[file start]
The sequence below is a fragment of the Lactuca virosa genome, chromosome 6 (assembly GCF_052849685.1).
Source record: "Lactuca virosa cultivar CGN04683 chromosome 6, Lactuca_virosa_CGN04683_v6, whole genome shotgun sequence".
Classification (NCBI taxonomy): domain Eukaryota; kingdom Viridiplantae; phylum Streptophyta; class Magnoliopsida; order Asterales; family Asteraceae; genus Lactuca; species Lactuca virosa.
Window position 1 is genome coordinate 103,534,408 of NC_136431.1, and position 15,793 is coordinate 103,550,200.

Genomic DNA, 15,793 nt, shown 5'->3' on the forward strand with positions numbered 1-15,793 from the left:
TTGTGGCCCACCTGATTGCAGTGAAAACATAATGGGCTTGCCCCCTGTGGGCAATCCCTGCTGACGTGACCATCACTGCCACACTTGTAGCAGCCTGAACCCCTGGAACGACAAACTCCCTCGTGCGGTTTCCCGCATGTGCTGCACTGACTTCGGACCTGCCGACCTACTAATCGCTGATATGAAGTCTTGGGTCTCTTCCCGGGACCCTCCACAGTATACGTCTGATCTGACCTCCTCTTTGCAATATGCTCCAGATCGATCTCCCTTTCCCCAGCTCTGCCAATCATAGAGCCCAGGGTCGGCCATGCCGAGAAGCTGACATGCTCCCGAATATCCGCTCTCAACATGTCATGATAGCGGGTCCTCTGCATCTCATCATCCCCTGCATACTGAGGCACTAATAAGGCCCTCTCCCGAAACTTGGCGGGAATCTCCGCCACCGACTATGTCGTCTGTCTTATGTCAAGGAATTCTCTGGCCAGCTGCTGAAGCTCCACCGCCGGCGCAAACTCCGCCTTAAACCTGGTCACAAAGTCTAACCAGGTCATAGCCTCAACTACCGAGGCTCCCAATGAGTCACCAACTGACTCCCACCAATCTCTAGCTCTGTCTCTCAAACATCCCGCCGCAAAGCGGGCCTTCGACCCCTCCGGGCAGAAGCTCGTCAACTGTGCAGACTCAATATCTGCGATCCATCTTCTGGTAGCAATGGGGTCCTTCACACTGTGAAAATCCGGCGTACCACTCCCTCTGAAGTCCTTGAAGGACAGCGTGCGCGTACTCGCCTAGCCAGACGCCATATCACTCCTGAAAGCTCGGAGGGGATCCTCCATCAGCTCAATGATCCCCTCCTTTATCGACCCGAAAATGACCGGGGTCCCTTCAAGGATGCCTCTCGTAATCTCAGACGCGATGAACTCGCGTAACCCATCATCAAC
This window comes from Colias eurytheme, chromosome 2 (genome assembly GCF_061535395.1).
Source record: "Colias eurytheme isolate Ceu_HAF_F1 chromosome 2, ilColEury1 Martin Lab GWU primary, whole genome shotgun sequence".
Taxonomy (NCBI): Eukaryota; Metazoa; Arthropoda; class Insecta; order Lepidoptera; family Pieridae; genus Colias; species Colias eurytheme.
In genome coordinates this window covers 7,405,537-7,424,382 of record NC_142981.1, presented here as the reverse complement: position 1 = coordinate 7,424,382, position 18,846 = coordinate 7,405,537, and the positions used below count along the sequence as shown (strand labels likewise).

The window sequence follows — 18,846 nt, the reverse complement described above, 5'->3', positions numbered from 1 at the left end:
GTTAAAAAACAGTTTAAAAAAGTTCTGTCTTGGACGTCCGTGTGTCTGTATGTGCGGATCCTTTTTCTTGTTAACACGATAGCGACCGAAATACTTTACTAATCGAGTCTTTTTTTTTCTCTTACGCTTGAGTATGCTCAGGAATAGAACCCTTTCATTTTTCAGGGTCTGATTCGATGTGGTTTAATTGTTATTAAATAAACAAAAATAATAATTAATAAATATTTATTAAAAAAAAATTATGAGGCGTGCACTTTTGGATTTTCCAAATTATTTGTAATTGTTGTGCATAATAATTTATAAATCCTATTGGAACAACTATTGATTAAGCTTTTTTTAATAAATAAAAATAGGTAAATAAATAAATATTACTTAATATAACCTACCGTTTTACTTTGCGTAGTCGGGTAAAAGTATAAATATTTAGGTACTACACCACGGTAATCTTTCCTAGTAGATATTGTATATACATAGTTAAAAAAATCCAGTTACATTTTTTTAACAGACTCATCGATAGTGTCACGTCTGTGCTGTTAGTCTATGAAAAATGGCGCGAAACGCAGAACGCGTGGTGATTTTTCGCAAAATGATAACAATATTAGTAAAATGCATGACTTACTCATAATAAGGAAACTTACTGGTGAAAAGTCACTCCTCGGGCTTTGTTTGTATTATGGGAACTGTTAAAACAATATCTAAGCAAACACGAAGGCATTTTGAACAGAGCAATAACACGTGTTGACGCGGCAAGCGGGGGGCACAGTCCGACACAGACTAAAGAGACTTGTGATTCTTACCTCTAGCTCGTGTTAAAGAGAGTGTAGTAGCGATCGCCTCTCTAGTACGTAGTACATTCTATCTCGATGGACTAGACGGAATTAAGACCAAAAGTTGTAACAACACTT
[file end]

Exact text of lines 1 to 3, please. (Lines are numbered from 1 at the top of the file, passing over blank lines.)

The sequence below is a fragment of the Lactuca virosa genome, chromosome 6 (assembly GCF_052849685.1).
Source record: "Lactuca virosa cultivar CGN04683 chromosome 6, Lactuca_virosa_CGN04683_v6, whole genome shotgun sequence".
Classification (NCBI taxonomy): domain Eukaryota; kingdom Viridiplantae; phylum Streptophyta; class Magnoliopsida; order Asterales; family Asteraceae; genus Lactuca; species Lactuca virosa.